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Common Name:

Creosote Bush

Scientific Name:

Larrea tridentata

Family Name:

Zygophyllaceae

Description:

Creosote Bush is a trademark plant of the Southwestern USA. This evergreen arid region shrub covers many acres of otherwise non-vegetated land. It forms an irregular spreading to upright rounded small to medium size mound. Scent from the fragrant yellow flowers permeates the air following rain events. Difficult to grown in Central and East Texas.

Plant Habit or Use:

Small shrub, medium shrub

Exposure:

sun

Flower Color:

Pale yellow, mildly attractive a close inspection, very fragrant

Blooming Period:

Spring, summer, fall

Fruit Characteristics:

Indeshiscent capsules, mildly interesting

Height:

Typically 3 ft to 6 ft, can reach 10 ft

Width:

3 ft to 6 ft

Earth–Kind® Index:

  • Heat Tolerance: High Heat Tolerance
  • Water Requirements: Low Water Use
  • Soil Requirements: Low Soil Requirements
  • Pest Tolerance: High Pest Resistance
  • Fertility Requirements: Low Fertility Requirements
Explanation of the Earth–Kind® Index breakdown

Firewise Index

8.00
Explanation of the Firewise Index numerical value

USDA Hardiness Zones:

8, 9, 10, 11

Regions that intersect these hardiness zones:
Region A - Panhandle and High Plains Region B - North and Central Texas Region C - Northeast and East Texas Region D - West Texas Region E - Upper Rio Grande Region F - Hill Country and Central Coast Region G - Southeast Texas Region H - Rio Grande Valley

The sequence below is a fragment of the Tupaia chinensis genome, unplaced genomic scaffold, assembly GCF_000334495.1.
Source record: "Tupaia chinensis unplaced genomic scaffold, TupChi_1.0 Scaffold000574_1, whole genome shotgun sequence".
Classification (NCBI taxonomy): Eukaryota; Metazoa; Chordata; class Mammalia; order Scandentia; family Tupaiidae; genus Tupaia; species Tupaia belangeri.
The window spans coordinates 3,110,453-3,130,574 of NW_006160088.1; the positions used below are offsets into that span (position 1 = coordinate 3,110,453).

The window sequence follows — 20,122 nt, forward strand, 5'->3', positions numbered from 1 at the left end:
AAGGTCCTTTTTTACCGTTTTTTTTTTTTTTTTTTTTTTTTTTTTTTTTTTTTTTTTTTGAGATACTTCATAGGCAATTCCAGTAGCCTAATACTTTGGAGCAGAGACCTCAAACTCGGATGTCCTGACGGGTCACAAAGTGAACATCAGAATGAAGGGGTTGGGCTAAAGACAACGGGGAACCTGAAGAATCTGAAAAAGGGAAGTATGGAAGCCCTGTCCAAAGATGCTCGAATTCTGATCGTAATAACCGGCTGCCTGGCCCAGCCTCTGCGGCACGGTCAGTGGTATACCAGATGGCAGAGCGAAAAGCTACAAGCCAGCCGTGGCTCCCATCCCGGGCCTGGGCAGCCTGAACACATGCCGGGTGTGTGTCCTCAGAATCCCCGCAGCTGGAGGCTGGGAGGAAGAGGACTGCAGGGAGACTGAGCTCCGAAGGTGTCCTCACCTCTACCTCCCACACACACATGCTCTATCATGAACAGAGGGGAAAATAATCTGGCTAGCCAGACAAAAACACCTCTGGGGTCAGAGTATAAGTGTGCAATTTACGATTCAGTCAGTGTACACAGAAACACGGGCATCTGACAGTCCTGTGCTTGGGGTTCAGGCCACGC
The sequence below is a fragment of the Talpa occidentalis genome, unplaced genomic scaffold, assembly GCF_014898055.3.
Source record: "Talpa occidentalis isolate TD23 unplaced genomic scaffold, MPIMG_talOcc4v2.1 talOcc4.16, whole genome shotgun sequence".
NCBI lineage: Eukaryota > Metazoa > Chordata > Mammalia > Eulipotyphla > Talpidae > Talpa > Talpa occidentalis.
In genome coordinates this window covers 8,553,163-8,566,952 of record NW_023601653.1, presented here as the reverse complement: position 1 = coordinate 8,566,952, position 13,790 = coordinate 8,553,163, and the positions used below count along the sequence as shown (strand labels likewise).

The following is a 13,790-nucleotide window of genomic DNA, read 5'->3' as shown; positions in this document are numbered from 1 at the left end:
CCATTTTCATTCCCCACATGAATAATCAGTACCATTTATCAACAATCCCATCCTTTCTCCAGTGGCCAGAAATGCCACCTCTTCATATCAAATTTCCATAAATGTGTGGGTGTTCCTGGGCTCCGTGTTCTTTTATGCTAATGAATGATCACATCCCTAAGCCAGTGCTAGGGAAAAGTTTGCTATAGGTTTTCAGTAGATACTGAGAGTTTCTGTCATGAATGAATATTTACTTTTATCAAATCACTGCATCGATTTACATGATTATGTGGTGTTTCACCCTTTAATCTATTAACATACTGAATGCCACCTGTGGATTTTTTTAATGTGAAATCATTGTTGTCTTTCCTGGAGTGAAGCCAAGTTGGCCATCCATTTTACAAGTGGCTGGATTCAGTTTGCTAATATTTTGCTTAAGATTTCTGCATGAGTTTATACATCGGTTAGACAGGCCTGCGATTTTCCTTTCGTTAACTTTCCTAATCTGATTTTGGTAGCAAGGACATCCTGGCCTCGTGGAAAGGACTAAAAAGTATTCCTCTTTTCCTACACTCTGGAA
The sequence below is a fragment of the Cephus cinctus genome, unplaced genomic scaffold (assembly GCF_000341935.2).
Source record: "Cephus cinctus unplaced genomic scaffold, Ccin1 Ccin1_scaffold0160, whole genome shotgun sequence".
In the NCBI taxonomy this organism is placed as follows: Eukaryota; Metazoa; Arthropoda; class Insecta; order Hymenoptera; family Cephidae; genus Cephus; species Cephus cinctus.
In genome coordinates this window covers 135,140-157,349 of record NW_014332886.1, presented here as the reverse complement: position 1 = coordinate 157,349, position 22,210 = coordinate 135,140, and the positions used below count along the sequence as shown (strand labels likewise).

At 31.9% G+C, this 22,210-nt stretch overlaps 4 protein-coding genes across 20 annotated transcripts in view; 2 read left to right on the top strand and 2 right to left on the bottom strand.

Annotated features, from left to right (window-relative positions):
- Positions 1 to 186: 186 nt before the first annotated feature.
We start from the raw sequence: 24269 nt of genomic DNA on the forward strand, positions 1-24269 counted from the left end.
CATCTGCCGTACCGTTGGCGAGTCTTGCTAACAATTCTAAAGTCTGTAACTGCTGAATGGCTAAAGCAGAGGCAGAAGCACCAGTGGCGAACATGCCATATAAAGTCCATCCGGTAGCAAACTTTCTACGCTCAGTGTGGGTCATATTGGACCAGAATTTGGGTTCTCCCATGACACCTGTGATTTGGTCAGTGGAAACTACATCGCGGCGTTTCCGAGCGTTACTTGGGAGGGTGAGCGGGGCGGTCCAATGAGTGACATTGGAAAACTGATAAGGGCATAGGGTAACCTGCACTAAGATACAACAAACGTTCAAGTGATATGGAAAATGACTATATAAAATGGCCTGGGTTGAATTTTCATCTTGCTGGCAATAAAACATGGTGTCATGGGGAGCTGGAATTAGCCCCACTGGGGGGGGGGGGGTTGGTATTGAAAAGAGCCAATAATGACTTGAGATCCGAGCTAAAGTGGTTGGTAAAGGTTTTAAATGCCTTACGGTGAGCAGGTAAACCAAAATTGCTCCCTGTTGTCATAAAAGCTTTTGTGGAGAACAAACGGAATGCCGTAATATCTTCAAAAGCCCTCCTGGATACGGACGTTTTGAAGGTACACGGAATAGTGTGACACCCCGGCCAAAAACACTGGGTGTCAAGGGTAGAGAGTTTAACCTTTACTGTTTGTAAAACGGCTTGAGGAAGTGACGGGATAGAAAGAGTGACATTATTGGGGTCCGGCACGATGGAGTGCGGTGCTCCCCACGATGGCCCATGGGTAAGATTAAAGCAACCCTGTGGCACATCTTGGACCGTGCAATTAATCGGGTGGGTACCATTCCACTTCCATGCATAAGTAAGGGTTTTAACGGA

Click image for enlarged map of USDA Hardiness Zones

Additional Comments:

Can exist on as little as 3 inch of rainfall per year; incredible drought and heat tolerance, can be used in protected locations in USDA zone 7. Some clonal groupings are reported to be among the oldest living organisms in the world.
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A Special Note about Cool Season Annuals

Cool season annuals typically are planted in the fall or early winter and flower in early spring under moderate temperatures. This group of plant materials includes: pansies, snapdragons, violas, dianthus, flowering cabbage/kale, etc. Because cool season annuals flower in the spring when conditions are mild, most have limited heat tolerance.

As a result cool season annuals do not receive a high Earth–Kind® index despite their outstanding landscape qualities.